War as a Revolutionary Force
The Tsar and His Troops
EXTRACT: Orlando Figes, A People's Tragedy: The Russian Revolution, 1891-1924 (Pimlico, 1997), p. 264.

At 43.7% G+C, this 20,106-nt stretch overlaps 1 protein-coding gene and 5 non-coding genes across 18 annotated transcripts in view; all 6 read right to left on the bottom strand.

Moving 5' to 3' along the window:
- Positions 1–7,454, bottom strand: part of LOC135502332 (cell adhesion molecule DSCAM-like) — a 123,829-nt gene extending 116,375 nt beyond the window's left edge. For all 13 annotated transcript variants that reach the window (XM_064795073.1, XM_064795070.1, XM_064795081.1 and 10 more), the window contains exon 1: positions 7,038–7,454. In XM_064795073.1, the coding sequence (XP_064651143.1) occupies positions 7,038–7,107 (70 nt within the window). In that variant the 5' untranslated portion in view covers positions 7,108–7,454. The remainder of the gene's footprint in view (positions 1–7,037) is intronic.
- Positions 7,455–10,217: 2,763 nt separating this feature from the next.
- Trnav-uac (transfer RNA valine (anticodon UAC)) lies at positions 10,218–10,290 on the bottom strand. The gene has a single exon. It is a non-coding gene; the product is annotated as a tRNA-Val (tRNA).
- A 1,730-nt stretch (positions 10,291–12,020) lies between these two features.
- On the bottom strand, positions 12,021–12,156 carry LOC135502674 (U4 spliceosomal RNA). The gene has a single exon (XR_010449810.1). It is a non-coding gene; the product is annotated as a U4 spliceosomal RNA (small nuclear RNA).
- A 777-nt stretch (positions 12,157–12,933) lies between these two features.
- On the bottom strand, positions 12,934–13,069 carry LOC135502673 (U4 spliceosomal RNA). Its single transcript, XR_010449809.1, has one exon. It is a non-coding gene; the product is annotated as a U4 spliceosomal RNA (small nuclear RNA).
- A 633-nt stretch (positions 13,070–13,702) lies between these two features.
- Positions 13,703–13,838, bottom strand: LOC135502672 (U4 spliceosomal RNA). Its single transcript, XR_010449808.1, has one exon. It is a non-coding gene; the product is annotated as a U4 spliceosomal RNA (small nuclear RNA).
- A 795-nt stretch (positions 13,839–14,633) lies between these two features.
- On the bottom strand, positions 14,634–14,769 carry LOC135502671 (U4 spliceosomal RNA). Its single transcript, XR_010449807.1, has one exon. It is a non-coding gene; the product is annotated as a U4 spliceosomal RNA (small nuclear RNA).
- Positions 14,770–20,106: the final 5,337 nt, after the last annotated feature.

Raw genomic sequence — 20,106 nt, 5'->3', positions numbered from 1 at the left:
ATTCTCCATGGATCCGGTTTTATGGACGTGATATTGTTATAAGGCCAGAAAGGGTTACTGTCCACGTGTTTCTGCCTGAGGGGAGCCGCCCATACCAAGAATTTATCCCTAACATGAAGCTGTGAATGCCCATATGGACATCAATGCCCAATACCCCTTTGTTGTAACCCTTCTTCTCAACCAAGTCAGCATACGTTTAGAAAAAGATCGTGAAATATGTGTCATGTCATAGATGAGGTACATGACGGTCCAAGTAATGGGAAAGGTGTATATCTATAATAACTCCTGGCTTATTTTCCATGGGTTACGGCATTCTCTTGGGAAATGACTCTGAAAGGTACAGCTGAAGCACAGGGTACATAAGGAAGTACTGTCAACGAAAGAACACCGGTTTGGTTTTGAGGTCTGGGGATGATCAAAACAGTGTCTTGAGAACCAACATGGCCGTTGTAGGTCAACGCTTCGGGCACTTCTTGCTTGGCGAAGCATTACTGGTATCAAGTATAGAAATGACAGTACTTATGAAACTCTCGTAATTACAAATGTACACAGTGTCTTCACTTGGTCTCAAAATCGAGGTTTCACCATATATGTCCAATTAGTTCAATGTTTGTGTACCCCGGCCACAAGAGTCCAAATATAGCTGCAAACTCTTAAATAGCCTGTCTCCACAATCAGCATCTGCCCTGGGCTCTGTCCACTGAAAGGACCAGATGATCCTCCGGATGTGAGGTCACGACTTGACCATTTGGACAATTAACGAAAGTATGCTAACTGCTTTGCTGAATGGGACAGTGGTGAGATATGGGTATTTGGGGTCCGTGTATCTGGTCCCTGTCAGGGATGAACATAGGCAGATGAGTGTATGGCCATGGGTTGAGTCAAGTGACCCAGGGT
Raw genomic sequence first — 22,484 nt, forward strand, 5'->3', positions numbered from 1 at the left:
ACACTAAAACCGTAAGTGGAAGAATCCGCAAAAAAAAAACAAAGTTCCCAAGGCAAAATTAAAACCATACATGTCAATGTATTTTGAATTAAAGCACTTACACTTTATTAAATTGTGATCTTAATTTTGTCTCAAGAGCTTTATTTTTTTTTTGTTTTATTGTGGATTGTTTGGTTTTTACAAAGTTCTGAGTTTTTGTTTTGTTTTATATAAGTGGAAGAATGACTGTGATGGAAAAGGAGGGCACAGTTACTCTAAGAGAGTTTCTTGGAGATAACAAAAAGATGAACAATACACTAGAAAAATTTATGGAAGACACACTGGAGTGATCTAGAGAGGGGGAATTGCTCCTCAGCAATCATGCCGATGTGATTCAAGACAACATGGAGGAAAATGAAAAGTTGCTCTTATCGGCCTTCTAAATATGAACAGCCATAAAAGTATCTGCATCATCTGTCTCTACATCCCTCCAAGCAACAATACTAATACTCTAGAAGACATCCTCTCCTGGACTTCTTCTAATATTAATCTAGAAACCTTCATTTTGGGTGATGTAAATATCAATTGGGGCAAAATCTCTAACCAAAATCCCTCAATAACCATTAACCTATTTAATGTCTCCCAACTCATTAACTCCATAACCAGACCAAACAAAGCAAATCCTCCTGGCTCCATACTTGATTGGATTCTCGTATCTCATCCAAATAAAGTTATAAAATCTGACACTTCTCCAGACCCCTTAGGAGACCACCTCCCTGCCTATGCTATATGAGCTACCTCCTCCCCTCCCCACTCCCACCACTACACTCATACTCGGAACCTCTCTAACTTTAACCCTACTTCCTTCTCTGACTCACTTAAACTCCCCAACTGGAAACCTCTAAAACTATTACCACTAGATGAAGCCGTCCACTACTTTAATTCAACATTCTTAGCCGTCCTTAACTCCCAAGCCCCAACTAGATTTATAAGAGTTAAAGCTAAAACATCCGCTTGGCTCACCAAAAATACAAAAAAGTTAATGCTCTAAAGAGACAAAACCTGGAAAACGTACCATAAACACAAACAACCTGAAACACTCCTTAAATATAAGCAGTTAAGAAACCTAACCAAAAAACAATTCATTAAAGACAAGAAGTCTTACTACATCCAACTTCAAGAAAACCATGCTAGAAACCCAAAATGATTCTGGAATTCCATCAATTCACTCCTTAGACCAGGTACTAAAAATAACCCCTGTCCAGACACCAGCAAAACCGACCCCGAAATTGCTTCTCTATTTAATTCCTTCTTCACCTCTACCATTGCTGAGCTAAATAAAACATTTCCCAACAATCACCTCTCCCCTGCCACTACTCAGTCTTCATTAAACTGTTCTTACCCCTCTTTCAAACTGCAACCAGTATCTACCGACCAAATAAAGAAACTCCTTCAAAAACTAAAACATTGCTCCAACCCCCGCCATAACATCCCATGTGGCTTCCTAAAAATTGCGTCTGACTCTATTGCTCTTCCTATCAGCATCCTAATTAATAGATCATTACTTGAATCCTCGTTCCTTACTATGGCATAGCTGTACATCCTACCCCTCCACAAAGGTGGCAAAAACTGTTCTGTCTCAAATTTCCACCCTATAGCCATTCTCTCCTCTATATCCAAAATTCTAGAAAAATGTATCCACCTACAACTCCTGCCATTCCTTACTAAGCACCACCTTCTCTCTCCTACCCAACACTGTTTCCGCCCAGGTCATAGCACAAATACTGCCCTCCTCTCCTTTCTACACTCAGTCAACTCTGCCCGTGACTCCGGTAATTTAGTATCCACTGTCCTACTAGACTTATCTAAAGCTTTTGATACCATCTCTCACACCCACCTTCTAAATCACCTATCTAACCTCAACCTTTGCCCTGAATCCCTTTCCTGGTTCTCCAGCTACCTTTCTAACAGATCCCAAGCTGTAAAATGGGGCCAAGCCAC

The number of NCOs was never enough - the artisan classes who usually made up this tier of the army was generally weak in Russia - and it was unusual after the first year of the war for a front-line regiment of 3,000 men to have more than a dozen officers. Moreover, 60% of the NCOs came from a peasant background, very few had more than a few years' education, and nearly all of them were in their early twenties. The war was this a great democratizer, opening channels of advancement for millions of peasant sons. Their sympathies lay firmly with the ordinary soldiers, and any hopes that they might form a bridge between the high-born officers and their low-born troops were badly misplaced. This was the radical military cohort - literate, upwardly mobile, socially disoriented and brutalized by war - who would lead the mutiny of February, the revolutionary soldiers' committees, and eventually the drive to Soviet power during 1917. Many of the Red Army's best commanders (e.g. Chapaev, Zhukov and Rokossovsky) had been NCOs in the tsarist army, much as the marshals of Napoleon's wars had begun as subalterns in the king's army. The sergeants of the First World War would become the marshals of the Second.